One of the ways in which the Bamako meeting was significant was in facilitating discussion and agreement among several countries, including both Francophone and Anglophone states. In particular the orthographic conventions adopted in Nigeria for Hausa and Fula (including the so-called "hooked letters," in particular, ɓ, ɗ, and ƙ).

Some of the conventions discussed in the meeting, such as the hooked letters above for Hausa and Fula, and the letter ŋ ("eng") for for several languages have endured through the development of the African Reference Alphabet in Niamey. Several digraphs retained for Manding languages - dy, kh, nw, ty - and use of diacritics (accents) for open vowels were later dropped in favor of single letters and extended characters. (The "dy" has lived on, however, in the spelling of "Dyula.")

So the importance of the Bamako expert meeting was not necessarily in the specifics, but in advancing the process of developing standard orthographies for major African languages used in multiple countries.

The road not taken: Ajami and Tifinagh

Prior to European penetration and colonization of Africa, a number of languages of West Africa including most if not all the six discussed in Bamako, were written with an adaptation of the Arabic alphabet called Ajami. (The Arabic alphabet was also used on the East African coast and islands.)  There was apparently no interest on the part of colonial or post-independence authorities to develop these systems.

Among the reasons one might discern for such (non-)policy probably was the fact that resources were much more readily available for use of the Latin alphabet. One has only to look at Guinea's departure from the Bamako consensus to establish a Latin-based orthography using only the letters and diacritics one could type with typewriters of that epoch - no hooked letters or eng - to see an example of how central such practical limitations can be. (Guinea later harmonized its system with the rest of the region.)

Little surprise then that for Tamasheq, the ancient but locally used Tifinagh script was not entertained for literacy and other work.

Next steps?

In the years since the last major meeting focusing on harmonizing transcriptions - the expert meeting in Niamey mentioned above - we have of course seen revolutions in computing, how text in various scripts can be managed, and increasingly in human language technology. The standards fostered by meetings such as those in Bamako and Niamey have been helpful in the facilitating the informatisation of African languages.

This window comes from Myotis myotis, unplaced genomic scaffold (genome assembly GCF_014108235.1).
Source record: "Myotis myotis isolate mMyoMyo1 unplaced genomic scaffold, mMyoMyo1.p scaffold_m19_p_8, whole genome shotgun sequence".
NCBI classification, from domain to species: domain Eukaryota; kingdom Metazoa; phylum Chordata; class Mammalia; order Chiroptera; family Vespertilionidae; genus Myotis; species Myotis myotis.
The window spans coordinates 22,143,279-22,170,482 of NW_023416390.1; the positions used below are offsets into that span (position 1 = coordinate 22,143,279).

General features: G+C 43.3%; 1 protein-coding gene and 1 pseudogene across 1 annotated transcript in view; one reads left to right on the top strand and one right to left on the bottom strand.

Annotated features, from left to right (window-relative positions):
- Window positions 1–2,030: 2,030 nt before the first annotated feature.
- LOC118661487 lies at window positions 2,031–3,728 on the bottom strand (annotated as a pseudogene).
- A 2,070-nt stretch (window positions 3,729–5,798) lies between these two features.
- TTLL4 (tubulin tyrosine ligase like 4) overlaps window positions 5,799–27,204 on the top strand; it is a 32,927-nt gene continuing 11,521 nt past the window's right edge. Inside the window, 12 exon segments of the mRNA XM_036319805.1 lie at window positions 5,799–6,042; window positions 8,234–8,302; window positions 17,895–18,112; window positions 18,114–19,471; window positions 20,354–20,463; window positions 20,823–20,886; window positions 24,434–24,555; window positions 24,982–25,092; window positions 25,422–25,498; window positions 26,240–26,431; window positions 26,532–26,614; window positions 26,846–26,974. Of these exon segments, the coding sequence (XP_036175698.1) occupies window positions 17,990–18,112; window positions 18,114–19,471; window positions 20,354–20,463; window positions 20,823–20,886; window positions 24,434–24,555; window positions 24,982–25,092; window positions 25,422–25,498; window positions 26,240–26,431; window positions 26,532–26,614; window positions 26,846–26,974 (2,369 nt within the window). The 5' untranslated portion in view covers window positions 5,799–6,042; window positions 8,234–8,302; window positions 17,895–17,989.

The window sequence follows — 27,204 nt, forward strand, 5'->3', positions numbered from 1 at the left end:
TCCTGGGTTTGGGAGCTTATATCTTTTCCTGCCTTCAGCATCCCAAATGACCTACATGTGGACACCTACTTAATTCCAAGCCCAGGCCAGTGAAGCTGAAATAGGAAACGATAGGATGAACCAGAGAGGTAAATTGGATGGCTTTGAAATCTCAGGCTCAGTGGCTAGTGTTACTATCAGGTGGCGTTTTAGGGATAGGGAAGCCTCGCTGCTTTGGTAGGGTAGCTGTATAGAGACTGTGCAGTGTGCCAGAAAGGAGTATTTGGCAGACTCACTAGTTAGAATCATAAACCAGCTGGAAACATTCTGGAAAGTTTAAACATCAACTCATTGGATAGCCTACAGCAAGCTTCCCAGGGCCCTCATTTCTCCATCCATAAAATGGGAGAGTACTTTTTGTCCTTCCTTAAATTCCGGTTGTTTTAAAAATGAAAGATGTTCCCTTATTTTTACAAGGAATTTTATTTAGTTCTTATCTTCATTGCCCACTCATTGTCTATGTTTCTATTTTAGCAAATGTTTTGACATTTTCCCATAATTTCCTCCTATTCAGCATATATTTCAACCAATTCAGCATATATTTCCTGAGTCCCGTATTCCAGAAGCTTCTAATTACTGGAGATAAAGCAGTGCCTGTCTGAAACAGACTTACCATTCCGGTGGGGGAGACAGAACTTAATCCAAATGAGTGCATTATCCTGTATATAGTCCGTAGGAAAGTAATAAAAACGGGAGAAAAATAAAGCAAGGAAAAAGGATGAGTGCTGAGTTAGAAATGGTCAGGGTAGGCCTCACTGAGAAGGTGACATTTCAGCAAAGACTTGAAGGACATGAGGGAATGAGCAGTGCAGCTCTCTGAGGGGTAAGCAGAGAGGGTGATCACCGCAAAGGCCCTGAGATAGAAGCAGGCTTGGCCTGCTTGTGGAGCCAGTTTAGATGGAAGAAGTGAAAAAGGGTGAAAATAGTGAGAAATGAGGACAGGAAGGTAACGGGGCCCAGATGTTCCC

However on country levels, orthographic rules for the same languages still vary. And now there are a number of new alphabets that, in the case of N'Ko for example, are popular among significant populations. And use of the older systems of Ajami and Tifinagh are facilitated with information technology.

So, in light of these complex realities and changing needs, the possibility of a new meeting that I brought up two years ago with regard to the 50th anniversary of the Bamako expert meeting still seems valid. Would a conference on African language transcriptions and technology be useful, as a way of taking stock and taking account of new developments? And would the 40th anniversary of the Niamey meeting in 2018 be a good time for it?

1. The report of the meeting is available in original French (as image PDF and as HTML on the Bisharat site) and in English (image PDF).
2. Note in the title the use of "national language," a term that has been discussed previously on this blog. See in particular: "Ethnologue and 'national languages' in Africa" (5 Dec. 2013); "Ethnologue: 'National' and 'Principal' languages in Africa" (14 Oct. 2014); "'Community' & 'national' languages in African contexts" (11 Nov. 2015).
3. That same Congress in Accra, part of a series organized by the Survey of West African Languages, also founded the West African Linguistic Society
4. I thought it interesting to link the names where possible to bios or other webpages with information about these individuals. In some cases, however, this was not possible.